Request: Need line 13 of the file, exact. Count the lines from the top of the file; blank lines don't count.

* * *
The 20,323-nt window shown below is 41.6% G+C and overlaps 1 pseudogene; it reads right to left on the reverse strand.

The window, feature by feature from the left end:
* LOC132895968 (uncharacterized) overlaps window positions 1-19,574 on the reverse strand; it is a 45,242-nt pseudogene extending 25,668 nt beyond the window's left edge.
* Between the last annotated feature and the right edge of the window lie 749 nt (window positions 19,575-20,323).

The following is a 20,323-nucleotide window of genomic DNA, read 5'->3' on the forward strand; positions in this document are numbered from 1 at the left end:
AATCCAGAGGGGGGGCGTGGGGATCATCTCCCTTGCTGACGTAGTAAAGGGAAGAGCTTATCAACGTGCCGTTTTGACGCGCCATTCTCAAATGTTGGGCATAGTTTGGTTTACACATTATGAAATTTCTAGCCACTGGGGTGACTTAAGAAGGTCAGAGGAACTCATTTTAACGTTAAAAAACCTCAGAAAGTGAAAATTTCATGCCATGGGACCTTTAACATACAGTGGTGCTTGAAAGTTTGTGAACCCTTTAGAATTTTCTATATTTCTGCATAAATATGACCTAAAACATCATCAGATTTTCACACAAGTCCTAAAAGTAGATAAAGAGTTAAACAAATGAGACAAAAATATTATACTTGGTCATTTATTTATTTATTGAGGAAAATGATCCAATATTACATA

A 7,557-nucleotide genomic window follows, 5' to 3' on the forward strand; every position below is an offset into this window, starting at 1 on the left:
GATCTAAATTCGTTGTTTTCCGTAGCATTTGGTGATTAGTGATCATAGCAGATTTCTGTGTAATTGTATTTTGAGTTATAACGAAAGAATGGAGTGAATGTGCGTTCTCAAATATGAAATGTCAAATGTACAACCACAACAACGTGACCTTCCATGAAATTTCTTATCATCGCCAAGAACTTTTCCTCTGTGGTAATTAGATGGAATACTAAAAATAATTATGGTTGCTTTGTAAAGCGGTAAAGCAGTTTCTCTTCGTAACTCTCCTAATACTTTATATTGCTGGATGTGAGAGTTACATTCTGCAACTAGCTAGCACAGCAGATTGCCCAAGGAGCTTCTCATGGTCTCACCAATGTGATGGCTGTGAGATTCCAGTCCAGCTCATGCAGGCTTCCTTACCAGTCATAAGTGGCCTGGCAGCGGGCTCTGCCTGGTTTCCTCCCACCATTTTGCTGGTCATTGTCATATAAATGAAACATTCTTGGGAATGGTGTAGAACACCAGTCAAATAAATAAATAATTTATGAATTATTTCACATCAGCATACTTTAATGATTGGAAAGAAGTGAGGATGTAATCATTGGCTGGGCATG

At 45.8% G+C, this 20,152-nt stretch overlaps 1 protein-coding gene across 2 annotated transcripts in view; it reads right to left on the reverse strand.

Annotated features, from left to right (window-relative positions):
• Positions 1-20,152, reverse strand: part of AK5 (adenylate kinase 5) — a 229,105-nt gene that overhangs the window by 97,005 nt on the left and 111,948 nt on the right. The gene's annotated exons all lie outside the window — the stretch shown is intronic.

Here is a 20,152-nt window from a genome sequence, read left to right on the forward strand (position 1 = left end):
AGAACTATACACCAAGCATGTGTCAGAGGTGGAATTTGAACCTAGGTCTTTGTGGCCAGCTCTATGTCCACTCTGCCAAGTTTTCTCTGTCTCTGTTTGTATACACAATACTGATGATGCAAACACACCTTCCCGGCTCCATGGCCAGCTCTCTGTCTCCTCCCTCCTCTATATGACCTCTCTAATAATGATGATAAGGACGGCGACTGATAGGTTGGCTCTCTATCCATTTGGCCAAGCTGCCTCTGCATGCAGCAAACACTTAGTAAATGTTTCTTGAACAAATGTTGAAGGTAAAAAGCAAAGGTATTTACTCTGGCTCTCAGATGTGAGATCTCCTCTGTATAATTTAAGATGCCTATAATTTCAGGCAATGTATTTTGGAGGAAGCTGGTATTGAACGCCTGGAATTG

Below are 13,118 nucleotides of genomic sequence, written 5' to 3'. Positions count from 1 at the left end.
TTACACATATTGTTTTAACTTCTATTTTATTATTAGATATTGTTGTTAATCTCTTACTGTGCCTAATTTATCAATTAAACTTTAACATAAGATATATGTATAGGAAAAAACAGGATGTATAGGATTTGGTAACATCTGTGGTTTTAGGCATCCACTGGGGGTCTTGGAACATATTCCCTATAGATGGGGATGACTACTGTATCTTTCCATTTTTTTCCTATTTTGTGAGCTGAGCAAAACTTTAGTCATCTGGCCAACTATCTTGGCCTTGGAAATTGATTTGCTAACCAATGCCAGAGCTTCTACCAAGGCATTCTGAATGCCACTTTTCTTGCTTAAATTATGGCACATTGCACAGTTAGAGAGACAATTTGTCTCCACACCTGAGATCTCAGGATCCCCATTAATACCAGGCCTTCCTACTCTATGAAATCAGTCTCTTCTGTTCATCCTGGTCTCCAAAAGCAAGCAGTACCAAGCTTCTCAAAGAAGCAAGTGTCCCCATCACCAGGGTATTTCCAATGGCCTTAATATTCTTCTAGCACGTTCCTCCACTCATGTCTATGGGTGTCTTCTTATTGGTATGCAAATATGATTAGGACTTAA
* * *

AGAACTATACACCAAGCATGTGTCAGAGGTGGAATTTGAACCTAGGTCTTTGTGGCCAGCTCTATGTCCACTCTGCCAAGTTTTCTCTGTCTCTGTTTGTATACACAATACTGATGATGCAAACACACCTTCCCGGCTCCATGGCCAGCTCTCTGTCTCCTCCCTCCTCTATATGACCTCTCTAATAATGATGATAAGGACGGCGACTGATAGGTTGGCTCTCTATCCATTTGGCCAAGCTGCCTCTGCATGCAGCAAACACTTAGTAAATGTTTCTTGAACAAATGTTGAAGGTAAAAAGCAAAGGTATTTACTCTGGCTCTCAGATGTGAGATCTCCTCTGTATAATTTAAGATGCCTATAATTTCAGGCAATGTATTTTGGAGGAAGCTGGTATTGAACGCCTGGAATTG